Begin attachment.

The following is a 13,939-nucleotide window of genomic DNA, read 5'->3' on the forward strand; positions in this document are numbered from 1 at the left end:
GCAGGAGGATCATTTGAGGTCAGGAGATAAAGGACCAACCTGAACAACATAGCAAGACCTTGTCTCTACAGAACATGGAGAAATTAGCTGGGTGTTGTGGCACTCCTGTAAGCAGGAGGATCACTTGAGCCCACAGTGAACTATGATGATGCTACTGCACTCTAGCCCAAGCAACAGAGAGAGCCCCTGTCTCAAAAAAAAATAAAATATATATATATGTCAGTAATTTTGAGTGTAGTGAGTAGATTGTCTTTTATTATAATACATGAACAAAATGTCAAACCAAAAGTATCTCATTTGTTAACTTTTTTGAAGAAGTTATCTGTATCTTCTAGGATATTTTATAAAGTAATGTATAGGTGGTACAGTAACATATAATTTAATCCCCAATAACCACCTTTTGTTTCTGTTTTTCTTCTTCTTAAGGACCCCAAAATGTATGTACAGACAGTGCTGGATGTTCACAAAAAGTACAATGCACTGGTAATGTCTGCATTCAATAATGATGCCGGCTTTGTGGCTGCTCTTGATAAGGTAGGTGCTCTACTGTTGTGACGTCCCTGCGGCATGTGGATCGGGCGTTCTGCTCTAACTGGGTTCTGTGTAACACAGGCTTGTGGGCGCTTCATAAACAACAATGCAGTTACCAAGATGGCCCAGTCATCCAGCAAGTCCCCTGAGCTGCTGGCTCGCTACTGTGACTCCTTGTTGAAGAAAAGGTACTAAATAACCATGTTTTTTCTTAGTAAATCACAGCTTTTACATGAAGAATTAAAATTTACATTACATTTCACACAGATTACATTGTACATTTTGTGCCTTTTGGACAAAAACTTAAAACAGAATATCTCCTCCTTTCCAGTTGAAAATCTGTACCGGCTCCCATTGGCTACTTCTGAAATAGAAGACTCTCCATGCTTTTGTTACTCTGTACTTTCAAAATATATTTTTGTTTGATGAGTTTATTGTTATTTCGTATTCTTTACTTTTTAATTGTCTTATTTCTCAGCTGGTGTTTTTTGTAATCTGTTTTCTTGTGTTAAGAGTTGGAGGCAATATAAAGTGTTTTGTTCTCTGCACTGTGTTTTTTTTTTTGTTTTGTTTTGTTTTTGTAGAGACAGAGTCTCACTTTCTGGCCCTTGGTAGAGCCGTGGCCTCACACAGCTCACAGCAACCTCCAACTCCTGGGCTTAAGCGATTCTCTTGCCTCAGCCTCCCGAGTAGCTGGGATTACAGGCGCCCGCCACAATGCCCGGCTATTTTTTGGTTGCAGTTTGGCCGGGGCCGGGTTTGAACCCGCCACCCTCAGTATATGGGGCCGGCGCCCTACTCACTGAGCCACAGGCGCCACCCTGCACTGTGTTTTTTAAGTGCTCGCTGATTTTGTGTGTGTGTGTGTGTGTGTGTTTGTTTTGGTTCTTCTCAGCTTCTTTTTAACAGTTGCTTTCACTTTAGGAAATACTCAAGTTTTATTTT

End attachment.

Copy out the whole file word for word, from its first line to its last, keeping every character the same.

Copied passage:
The following is a 13,939-nucleotide window of genomic DNA, read 5'->3' on the forward strand; positions in this document are numbered from 1 at the left end:
GCAGGAGGATCATTTGAGGTCAGGAGATAAAGGACCAACCTGAACAACATAGCAAGACCTTGTCTCTACAGAACATGGAGAAATTAGCTGGGTGTTGTGGCACTCCTGTAAGCAGGAGGATCACTTGAGCCCACAGTGAACTATGATGATGCTACTGCACTCTAGCCCAAGCAACAGAGAGAGCCCCTGTCTCAAAAAAAAATAAAATATATATATATGTCAGTAATTTTGAGTGTAGTGAGTAGATTGTCTTTTATTATAATACATGAACAAAATGTCAAACCAAAAGTATCTCATTTGTTAACTTTTTTGAAGAAGTTATCTGTATCTTCTAGGATATTTTATAAAGTAATGTATAGGTGGTACAGTAACATATAATTTAATCCCCAATAACCACCTTTTGTTTCTGTTTTTCTTCTTCTTAAGGACCCCAAAATGTATGTACAGACAGTGCTGGATGTTCACAAAAAGTACAATGCACTGGTAATGTCTGCATTCAATAATGATGCCGGCTTTGTGGCTGCTCTTGATAAGGTAGGTGCTCTACTGTTGTGACGTCCCTGCGGCATGTGGATCGGGCGTTCTGCTCTAACTGGGTTCTGTGTAACACAGGCTTGTGGGCGCTTCATAAACAACAATGCAGTTACCAAGATGGCCCAGTCATCCAGCAAGTCCCCTGAGCTGCTGGCTCGCTACTGTGACTCCTTGTTGAAGAAAAGGTACTAAATAACCATGTTTTTTCTTAGTAAATCACAGCTTTTACATGAAGAATTAAAATTTACATTACATTTCACACAGATTACATTGTACATTTTGTGCCTTTTGGACAAAAACTTAAAACAGAATATCTCCTCCTTTCCAGTTGAAAATCTGTACCGGCTCCCATTGGCTACTTCTGAAATAGAAGACTCTCCATGCTTTTGTTACTCTGTACTTTCAAAATATATTTTTGTTTGATGAGTTTATTGTTATTTCGTATTCTTTACTTTTTAATTGTCTTATTTCTCAGCTGGTGTTTTTTGTAATCTGTTTTCTTGTGTTAAGAGTTGGAGGCAATATAAAGTGTTTTGTTCTCTGCACTGTGTTTTTTTTTTTGTTTTGTTTTGTTTTTGTAGAGACAGAGTCTCACTTTCTGGCCCTTGGTAGAGCCGTGGCCTCACACAGCTCACAGCAACCTCCAACTCCTGGGCTTAAGCGATTCTCTTGCCTCAGCCTCCCGAGTAGCTGGGATTACAGGCGCCCGCCACAATGCCCGGCTATTTTTTGGTTGCAGTTTGGCCGGGGCCGGGTTTGAACCCGCCACCCTCAGTATATGGGGCCGGCGCCCTACTCACTGAGCCACAGGCGCCACCCTGCACTGTGTTTTTTAAGTGCTCGCTGATTTTGTGTGTGTGTGTGTGTGTGTGTTTGTTTTGGTTCTTCTCAGCTTCTTTTTAACAGTTGCTTTCACTTTAGGAAATACTCAAGTTTTATTTT